Scientists Wednesday announced an advance in the quest to solve the growing problem of antibiotic resistance, saying they had found a chink in the armour of bacteria cells.
A resilient class of germs called Gram-negative bacteria have an impermeable lipid-based outer membrane that defends the cell against the human immune system as well as antibiotics.
Removing the barrier would cause the bacteria to become vulnerable and die.
Scientists at the University of East Anglia said they have discovered how cells transport the membrane building blocks -- molecules called lipopolysaccharides.
"We have identified the path and gate used by the bacteria to transport the barrier building blocks to the outer surface," Changjiang Dong from the university's Norwich Medical School said in a statement.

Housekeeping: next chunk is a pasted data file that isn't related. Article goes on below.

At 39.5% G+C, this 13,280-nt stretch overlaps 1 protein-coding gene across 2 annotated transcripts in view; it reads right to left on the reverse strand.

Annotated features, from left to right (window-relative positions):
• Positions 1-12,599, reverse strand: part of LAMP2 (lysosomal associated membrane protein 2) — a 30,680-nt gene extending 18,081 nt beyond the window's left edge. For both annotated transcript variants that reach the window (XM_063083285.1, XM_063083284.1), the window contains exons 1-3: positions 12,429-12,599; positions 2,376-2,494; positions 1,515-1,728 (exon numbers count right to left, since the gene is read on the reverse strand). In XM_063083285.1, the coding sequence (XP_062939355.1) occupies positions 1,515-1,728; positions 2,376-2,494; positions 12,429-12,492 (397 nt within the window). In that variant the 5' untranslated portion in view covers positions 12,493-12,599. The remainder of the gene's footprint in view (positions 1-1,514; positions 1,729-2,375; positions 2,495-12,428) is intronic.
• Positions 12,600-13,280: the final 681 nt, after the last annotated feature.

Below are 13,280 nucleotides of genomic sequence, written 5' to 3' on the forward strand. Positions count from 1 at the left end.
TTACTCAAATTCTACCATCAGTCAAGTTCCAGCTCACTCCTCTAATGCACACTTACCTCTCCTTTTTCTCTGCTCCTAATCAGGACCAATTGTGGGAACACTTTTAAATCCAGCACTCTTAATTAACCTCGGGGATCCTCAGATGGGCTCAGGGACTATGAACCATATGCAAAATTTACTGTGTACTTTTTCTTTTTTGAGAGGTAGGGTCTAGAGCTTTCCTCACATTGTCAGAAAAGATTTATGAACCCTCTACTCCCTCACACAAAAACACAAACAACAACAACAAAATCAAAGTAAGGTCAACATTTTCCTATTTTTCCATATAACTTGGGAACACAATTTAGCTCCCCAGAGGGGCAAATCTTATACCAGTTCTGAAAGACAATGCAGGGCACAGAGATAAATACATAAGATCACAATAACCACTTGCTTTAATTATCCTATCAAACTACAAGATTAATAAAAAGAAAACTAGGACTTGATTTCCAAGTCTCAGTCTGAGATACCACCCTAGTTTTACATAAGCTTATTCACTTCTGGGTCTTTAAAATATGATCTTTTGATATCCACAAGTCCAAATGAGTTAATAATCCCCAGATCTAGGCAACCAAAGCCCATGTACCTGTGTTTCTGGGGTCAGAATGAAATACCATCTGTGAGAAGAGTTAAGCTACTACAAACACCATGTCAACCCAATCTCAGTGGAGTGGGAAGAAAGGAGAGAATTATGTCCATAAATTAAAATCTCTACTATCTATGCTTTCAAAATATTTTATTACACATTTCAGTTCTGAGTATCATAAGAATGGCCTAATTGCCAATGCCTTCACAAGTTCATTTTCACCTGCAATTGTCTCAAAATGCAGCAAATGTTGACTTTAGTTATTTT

"Importantly, we have demonstrated that the bacteria would die if the gate is locked."
The discovery, published in the journal Nature, paves the way for new drugs to disrupt the building process, thus bringing down the cell walls, the team said.
In April, the World Health Organisation (WHO) warned the rise of drug resistance was allowing once-treatable diseases to once again become deadly.
Drug resistance makes illnesses more difficult and expensive to cure, and is spread through an entirely preventable means -- improper use of antibiotics.
Some germs, like those that cause tuberculosis, can be resistant to multiple drugs.